Nobody really knows. What is clear, however, is that this prized source of income would be eroded significantly if a new system of equity raising were to be offered as an alternative to the underwritten rights issue.

Disappointing though this may be for the underwriters, they should not allow this to stand in the way of a long overdue reform.

Never mind the bung ...

Scottish Amicable has run into flak over its decision to demutualise and ultimately seek a stock market listing. Much of the criticism stems from the worrying "bung mentality" that governs the way we think of demutualisation.

The bung was first brought to us by the building societies and has subsequently been evident in the demutualisation of life insurers. This focus on the immediate hand-outs when judging a demutualisation represents a concentration on the short term that is entirely inappropriate for a long-term business such as life insurance. So crude an analysis might be slightly more relevant if all mutuals were the same, but they are not. In judging Scottish Amicable's demutualisation it is important to look at its decision in the context of its own policyholders, not those at the Norwich Union. If Scottish Amicable had the non-life business that Norwich Union is blessed with, it might have been able to consider issuing free shares of its own. It does not, so it is ploughing its own furrow.

The business needs strengthening and it needs a style of management more appropriate for a fast-changing and increasingly competitive market. The board has decided that a two-stage demutual- isation and subsequent float is the best way to build long-term value.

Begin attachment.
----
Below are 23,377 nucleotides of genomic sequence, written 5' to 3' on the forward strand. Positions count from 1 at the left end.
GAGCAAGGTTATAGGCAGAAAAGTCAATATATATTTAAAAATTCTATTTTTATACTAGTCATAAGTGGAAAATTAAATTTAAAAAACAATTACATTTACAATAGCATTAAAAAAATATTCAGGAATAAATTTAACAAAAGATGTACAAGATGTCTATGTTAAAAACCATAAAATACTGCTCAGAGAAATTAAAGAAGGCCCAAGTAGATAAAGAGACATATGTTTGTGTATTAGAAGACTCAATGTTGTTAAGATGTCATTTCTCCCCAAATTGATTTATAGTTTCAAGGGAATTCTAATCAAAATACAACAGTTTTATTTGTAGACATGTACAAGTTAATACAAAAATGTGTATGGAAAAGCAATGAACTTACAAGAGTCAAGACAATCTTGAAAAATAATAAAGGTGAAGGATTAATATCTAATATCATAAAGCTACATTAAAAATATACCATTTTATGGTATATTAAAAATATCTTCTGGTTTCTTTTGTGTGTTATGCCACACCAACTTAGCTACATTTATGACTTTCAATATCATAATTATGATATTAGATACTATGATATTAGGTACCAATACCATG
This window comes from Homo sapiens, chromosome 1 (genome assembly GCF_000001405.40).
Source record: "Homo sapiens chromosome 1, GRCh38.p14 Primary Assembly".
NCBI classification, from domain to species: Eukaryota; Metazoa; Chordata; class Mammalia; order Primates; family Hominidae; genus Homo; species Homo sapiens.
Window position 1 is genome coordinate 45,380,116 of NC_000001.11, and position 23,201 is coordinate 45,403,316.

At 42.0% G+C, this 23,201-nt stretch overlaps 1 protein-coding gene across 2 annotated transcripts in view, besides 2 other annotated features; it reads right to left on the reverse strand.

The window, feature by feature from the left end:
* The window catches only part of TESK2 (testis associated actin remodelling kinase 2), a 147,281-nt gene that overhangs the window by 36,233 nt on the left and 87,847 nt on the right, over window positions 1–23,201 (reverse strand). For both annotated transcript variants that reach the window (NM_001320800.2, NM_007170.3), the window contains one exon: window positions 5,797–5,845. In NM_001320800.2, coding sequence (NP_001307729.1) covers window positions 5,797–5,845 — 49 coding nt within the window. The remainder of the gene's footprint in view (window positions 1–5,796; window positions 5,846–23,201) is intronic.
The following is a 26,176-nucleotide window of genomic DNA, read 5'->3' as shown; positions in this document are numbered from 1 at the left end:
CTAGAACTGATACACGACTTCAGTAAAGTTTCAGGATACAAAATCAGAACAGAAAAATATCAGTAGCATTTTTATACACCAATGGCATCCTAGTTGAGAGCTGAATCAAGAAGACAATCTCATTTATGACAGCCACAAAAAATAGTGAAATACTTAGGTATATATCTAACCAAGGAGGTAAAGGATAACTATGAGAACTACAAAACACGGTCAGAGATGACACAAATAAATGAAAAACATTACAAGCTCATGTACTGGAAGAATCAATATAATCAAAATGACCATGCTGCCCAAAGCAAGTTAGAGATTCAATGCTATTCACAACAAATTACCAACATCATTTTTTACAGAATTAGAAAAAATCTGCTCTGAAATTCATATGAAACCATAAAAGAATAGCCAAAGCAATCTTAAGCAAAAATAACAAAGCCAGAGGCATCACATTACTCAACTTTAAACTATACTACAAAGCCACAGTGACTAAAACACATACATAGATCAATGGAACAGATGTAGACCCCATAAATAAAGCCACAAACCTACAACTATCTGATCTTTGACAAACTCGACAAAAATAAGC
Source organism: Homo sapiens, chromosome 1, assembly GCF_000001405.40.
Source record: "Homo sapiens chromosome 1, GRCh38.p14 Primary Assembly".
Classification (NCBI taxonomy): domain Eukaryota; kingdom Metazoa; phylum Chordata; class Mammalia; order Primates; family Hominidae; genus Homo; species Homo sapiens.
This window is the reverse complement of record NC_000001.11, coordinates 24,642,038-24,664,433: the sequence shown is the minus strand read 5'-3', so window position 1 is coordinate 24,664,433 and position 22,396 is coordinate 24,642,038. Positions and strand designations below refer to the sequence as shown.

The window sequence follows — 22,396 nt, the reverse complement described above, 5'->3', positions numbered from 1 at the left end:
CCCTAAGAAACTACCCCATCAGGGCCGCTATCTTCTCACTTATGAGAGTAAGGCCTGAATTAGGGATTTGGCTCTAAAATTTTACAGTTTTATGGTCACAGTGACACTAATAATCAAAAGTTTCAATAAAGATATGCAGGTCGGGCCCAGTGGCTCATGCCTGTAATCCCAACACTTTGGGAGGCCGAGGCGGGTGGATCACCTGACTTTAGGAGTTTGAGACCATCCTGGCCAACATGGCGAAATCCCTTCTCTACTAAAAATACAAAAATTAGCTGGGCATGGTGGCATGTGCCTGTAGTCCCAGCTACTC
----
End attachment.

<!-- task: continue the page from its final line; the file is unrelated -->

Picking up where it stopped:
It would have been more valid to attack Scottish Amicable if it had continued to chug along as a cosy mutual. This proposal can only be judged by looking at the long-term implications not the short-term bung.

Wall Street touchdown

One man stands between Wall Street and the end of the great US bull market. His name is Drew Bledsoe. He is not a gifted stock market guru. He is the quarterback for the New England Patriots, who line up tonight against the Green Bay Packers in American football's Superbowl. It is widely accepted that if Bledsoe has an inspired match, the Patriots, representing the AFC, could beat the Packers, who are the NFC champions.

The significance for Wall Street is that the history of the Superbowl suggests that when the NFC team wins the market rises - the cynic would say that as stock markets tend to rise and the NFC team tends to win the Superbowl this is hardly surprising. But when the AFC last won the Superbowl in 1984, the Dow Jones Industrial Average had hit its high for the year at 1,286.64 on 6 January, just a few days previously. It fell steadily to a low of 1,086.56 nearly seven months later and showed a loss for the year as a whole.

After the losses of the last two days, Wall Street is feeling fragile. Bledsoe could complete the rout.